Leadership in Sun Tzu, Machiavelli and Clausewitz

Military theory provides a definition for war as well as methods and systems for how to wage it in the most effective way. Implicate in each theory are the qualities and abilities that create the most effective forms of leadership for those methods and systems. We shall examine how the theories of Sun Tzu, Niccolò Machiavelli and Carl von Clausewitz have helped to define their ideas of military leadership and statecraft as well as attempt to evaluate those ideas through their application to a recent and important historical conflict, the Vietnam war.

Philosophy does not create testable hypothesis but Sun Tzu, Machiavelli and Clausewitz are not building metaphysical systems. They are trying to tell us something practical about the world. As a result there is a need for some form of empirical verification. However what they say is not mutually exclusive and does not create clearly defined criteria for evaluation. Still, we should attempt to compare their ideas with the examples history has presented to us.

Machiavelli claims that a leader will arise from either Fortuna or virtù. This seems a reasonable truism and is vague enough to be accepted without the need for verification but it does not really tell us a great deal. His view that there are different systems of morals for private individuals and leaders of states are of greater interest but are perhaps difficult to verify. To begin with we are faced with the difficulty of adequately defining what constitutes personal morality. While it seems possible that it should be better to value a society’s welfare more than an individual’s personal conduct, but where does one draw the line? How often and how long can a leader ignore personal moral conduct in the service of the state before his rule becomes so corrupt that it is no longer able to function?

If we take the US involvement in Vietnam as an example, the Johnson administration was able to continually act beyond societies moral expectations. Dangerous chemical herbicides and defoliants were indiscriminately applied to an agrarian landscape and the people that lived in it. The supposed neutrality of Laos and Cambodia were violated with increasing frequency. Bombing and other operations were often conducted to maximize civilian casualties. While each of these examples was conducted with the purpose of bringing an end to the war and establishing peace and stability, their collective results undermined the public confidence and trust in the Johnson administration and eventually brought an end to his progressive and beneficial social policies.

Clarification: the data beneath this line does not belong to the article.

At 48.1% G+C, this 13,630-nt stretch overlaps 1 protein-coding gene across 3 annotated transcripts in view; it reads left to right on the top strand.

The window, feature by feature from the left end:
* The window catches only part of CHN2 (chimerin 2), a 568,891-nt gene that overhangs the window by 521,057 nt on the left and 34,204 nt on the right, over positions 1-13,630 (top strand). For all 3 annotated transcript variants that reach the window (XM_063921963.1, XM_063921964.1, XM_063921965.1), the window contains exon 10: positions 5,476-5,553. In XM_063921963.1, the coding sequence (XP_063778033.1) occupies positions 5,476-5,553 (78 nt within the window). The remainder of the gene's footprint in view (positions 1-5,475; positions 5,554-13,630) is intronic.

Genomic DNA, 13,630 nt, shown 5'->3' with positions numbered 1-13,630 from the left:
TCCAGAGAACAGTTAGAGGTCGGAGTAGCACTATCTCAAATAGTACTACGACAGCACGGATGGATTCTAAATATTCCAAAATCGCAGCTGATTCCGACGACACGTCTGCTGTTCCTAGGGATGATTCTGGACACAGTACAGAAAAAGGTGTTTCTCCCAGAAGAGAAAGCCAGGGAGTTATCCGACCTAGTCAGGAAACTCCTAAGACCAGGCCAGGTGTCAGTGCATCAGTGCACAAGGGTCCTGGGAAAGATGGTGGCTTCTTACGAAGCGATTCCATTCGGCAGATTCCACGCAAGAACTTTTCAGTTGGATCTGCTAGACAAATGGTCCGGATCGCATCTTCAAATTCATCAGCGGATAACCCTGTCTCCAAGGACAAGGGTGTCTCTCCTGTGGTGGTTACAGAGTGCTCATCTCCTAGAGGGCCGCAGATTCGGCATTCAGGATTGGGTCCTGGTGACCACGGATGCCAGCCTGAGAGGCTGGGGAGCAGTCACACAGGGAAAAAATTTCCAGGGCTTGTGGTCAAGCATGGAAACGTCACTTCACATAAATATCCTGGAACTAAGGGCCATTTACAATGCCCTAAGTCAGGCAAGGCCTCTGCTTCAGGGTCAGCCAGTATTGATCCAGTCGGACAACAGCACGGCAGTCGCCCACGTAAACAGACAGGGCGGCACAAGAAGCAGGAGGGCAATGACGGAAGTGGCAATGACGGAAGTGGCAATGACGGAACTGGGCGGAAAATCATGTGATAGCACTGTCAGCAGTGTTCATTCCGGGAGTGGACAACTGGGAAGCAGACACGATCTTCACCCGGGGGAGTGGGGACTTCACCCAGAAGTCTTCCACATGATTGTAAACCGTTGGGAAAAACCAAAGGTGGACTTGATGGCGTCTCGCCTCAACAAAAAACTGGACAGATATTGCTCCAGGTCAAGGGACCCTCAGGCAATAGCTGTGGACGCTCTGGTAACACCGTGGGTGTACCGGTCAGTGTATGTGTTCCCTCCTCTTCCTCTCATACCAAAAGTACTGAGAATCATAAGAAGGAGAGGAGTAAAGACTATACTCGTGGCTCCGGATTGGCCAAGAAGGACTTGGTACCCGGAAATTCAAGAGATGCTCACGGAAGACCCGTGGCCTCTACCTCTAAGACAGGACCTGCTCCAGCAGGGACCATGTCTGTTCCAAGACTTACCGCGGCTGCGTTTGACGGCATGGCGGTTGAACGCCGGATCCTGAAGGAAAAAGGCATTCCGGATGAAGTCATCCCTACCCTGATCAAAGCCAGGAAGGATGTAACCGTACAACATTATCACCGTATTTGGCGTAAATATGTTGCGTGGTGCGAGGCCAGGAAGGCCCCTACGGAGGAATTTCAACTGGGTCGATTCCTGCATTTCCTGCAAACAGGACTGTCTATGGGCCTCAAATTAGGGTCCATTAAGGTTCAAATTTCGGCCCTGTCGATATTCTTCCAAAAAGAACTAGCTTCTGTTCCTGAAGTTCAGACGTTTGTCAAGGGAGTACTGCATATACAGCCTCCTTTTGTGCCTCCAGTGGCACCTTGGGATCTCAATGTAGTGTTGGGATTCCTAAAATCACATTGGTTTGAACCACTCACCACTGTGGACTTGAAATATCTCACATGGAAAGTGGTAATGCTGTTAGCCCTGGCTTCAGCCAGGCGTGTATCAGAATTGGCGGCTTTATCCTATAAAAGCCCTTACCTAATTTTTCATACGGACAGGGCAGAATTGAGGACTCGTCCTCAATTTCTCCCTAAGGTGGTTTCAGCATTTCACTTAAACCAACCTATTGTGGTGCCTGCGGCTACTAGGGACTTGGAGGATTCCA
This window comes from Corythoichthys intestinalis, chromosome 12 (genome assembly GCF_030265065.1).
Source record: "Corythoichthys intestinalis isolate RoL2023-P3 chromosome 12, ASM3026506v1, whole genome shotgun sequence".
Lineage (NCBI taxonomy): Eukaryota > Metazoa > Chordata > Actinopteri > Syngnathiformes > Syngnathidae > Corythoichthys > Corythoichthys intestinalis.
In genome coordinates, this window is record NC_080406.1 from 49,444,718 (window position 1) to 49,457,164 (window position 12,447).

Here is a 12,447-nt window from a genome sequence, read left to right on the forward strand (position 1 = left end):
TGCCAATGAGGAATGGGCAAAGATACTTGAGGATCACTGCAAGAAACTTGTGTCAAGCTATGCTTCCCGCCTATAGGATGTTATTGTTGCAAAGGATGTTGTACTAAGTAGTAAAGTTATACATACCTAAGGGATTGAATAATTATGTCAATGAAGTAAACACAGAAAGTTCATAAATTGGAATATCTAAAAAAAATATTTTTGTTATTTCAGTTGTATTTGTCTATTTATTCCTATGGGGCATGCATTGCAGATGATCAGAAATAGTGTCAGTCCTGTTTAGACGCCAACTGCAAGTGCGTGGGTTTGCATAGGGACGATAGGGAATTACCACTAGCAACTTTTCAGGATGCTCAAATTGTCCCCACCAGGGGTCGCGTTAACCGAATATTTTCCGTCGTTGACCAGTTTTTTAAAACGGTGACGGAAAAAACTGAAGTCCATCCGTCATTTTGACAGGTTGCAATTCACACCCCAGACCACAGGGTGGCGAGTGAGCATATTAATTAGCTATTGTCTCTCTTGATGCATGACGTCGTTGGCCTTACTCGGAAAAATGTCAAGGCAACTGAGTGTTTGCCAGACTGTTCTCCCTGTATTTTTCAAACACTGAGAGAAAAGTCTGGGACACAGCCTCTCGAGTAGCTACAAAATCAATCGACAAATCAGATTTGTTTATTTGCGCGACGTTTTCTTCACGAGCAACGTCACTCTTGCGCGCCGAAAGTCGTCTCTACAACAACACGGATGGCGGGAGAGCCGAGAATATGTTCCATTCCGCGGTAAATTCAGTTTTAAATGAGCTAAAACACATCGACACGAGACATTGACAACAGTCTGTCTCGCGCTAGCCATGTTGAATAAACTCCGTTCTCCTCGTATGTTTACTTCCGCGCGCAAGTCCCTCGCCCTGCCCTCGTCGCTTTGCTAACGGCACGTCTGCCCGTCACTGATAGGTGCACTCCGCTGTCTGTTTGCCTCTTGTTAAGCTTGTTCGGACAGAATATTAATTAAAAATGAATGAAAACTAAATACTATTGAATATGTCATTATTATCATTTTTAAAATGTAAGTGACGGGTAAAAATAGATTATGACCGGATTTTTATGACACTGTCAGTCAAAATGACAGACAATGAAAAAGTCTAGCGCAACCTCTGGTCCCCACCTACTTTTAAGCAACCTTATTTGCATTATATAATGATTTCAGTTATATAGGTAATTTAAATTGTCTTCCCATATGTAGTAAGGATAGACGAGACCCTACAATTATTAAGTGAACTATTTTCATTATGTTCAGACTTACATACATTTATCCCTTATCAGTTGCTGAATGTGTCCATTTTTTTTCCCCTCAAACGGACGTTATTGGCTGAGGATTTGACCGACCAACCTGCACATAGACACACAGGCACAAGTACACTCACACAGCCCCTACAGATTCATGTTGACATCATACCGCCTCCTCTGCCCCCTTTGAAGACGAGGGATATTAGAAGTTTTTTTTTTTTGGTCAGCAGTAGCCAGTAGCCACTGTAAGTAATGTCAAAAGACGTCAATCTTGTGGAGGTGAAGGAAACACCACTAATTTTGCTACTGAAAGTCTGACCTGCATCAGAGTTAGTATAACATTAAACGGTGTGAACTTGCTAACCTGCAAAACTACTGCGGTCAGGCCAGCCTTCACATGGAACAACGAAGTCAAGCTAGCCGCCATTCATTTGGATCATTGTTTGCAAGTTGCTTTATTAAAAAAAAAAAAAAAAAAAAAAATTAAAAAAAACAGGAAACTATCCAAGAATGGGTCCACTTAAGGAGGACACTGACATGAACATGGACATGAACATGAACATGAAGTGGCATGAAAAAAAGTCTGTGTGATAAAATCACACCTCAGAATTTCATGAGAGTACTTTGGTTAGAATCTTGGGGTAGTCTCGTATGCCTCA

Sun Tzu looks for a wise leader with a strong penchant for planning and especially calculation. If there was ever a military leader with a strong ability and inclination for computation it would have to Robert McNamara. Young, bright, Harvard-educated; McNamara applied the same management and analysis skills he used as an executive to turn around Ford to the art of war. If ever there was a man who embraced calculation in warfare it was McNamara—bringing new levels of efficiency to the US execution of the war effort in Vietnam. However, in this case calculation and efficiency did not lead to a successful conclusion. Sortie completion rates rose, bombing efficiency improved and body-count ratios soared, but this seemed to have little or no effect on resolving the conflict or bringing it to a conclusion.

Of course Sun Tzu could counter that the failure was not related to the calculations, after all they led to winning all the battles. Sun Tzu might point out the lack of independence of command. President Lyndon Johnson and Secretary of Defense Robert McNamara always kept limits on the generals in the field and never allowed them to completely follow-up on any tactical victory. He could also argue that complete victory is not a matter of winning battles but in breaking the enemy’s resistance, something the North Vietnamese were able to accomplish whereas the US failed.

For Clausewitz war is not a system of rules and maneuvers. It cannot be solved through calculation. It is dirty, messy and violent. A leader must adapt to changing circumstances, find the unpredictable, the unexpected and the accidental and make something of them. Clausewitz realizes that war is not fought on paper, nor is it independent of policy. The US often fought in Vietnam as though the military objectives were independent of political considerations. McNamara’s calculations brought efficiency but not victory. From the perspective of Clausewitz, what was missing from US efforts in Vietnam was a balance of the trinity. The support and passion of the people, the ability of military leaders to understand and use the complexity and chaos of the situation to military and political advantage, and the government to construct and execute a clearly defined and practical policy would have brought the conflict to a successful conclusion. All things that were not achieved by the US in Vietnam. Perhaps Clausewitz’ recognition of the violence and chaos of war can provide us with the most realistic and useful definition of leadership.

Leadership in Sun Tzu, Machiavelli and Clausewitz


~ by severalfourmany on September 2, 2007.

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